Rockwell was a source of inspiration for White Nationalist politician David Duke. As a student in high school, when Duke learned of Rockwell's assassination, he reportedly said "The greatest American who ever lived has been shot down and killed". In the mid-1960s, Rockwell had a strategy to develop his Nazi political philosophy within the Christian Identity religious movement. Previously, Christian Identity had antisemitic and racist views, but not a Third Reich orientation. The Christian Identity group Aryan Nations started to use various Nazi flags in its services, and its security personnel started wearing uniforms similar to those worn by Rockwell's stormtroopers. Two of Rockwell's associates, Matt Koehl and William Luther Pierce, formed their own organizations. Koehl, who was Rockwell's successor, renamed the NSWPP to New Order in 1983 and relocated it to Wisconsin shortly thereafter. Pierce founded the National Alliance.
George Lincoln Rockwell was also mentioned in the lyrics to the Bob Dylan song "Talkin' John Birch Paranoid Blues". In the lyrics to the song, the narrator accuses Abraham Lincoln and Thomas Jefferson of being Communists, and claims that the only "true American" is George Lincoln Rockwell. Quoting the lyrics, "I know for a fact that he hates Commies, 'cause he picketed the movie Exodus."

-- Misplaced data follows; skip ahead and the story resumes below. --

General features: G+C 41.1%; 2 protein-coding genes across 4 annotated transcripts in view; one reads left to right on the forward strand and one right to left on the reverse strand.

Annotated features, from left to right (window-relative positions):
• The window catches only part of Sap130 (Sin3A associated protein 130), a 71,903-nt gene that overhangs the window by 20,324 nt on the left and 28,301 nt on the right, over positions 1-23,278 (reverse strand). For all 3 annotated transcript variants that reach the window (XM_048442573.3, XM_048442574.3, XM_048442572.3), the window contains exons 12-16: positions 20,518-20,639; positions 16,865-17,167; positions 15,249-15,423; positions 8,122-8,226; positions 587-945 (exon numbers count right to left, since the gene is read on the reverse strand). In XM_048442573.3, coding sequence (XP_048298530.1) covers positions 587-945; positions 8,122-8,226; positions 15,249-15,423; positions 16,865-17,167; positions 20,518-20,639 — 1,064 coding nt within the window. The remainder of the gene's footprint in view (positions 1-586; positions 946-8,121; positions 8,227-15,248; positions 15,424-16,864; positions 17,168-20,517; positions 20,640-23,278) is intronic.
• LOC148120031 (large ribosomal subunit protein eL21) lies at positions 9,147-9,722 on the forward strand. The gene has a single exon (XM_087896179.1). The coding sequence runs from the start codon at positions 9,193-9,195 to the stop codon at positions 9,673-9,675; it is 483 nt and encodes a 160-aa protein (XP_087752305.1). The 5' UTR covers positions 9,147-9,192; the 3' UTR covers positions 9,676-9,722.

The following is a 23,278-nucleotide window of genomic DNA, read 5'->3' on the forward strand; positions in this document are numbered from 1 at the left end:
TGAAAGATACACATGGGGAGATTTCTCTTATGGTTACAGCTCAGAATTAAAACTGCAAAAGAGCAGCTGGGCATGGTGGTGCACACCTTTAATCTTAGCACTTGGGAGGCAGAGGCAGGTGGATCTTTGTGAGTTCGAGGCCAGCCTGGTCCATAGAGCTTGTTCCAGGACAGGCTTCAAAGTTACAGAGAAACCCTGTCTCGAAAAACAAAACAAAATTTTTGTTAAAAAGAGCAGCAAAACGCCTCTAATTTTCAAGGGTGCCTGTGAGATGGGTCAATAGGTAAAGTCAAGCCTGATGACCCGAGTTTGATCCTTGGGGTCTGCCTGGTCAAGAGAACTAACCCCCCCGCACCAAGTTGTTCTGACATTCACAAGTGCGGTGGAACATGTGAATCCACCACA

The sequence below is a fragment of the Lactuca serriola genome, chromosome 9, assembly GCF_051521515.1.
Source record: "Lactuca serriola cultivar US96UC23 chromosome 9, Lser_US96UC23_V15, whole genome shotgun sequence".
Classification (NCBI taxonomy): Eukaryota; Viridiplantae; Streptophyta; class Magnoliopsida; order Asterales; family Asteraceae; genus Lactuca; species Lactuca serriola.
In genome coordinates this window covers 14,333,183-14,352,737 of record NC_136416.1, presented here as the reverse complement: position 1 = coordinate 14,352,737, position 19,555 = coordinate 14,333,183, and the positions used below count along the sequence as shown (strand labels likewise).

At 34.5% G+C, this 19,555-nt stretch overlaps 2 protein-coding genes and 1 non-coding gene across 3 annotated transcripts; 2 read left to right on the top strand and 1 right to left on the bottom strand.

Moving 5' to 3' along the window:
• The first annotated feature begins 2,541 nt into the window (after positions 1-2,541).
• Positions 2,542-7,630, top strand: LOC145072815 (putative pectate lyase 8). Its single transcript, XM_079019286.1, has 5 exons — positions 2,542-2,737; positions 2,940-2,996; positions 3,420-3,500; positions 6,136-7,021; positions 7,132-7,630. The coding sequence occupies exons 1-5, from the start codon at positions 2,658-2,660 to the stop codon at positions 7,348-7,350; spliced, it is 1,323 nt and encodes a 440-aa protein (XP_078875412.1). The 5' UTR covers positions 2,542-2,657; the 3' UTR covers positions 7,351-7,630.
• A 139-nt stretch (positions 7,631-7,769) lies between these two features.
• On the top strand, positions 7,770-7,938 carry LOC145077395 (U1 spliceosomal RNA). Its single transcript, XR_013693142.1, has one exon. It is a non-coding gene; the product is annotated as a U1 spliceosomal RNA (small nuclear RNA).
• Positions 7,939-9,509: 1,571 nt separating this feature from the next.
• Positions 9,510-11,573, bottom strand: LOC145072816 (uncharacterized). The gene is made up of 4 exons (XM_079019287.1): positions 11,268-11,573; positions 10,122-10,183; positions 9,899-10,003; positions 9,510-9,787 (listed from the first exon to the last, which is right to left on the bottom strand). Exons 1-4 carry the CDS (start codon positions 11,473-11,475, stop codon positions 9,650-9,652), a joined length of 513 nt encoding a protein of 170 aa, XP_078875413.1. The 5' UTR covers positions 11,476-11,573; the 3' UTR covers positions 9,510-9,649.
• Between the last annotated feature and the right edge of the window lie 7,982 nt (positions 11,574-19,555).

In an episode of The Twilight Zone entitled "He's Alive", Dennis Hopper portrays the leader of a small Neo-Nazi group; a character apparently inspired by Rockwell.
Summary of military career
Rockwell had a successful Naval career, both on active duty and in the Naval Reserve. A veteran of World War II, he was a naval aviator and served a follow-on tour during the Korean War. He would transfer to the naval reserve. In his nineteen years of service, he had obtained the rank of Commander and was commanding officer of several aviation reserve units. In 1960, as a result of his political and racist activities, the United States Navy discharged Rockwell one year short of retirement, since he was regarded as "not deployable" due to his political views. The proceedings to dismiss him were an extremely public affair, and Rockwell widely advertised the results, saying he "had basically been thrown out of the Navy." http://en.wikipedia.org/wiki/George_Lincoln_Rockwell#Summary_of_military_career
In Hoc Signo Vinces, a political manifesto (World Union of Free Enterprise National Socialists, 1960)
How to Get Out or Stay Out of the Insane Asylum, recounts his experience of being sentenced to thirty days observation (American Nazi Party, 1960)
The Fable of the Ducks and the Hens, a long-form poem that uses various sub-species of birds to illustrate Rockwell's own views of the racial problems in America and the world.
This Time the World, his autobiography (written 1960; First Published by Parliament House 1961; Reprinted by White Power Publications, 1979; and later Liberty Bell Publications, 2004, ISBN 1-59364-014-5).
White Power (written 1967; John McLaughlin, 1996, ISBN 0-9656492-8-8)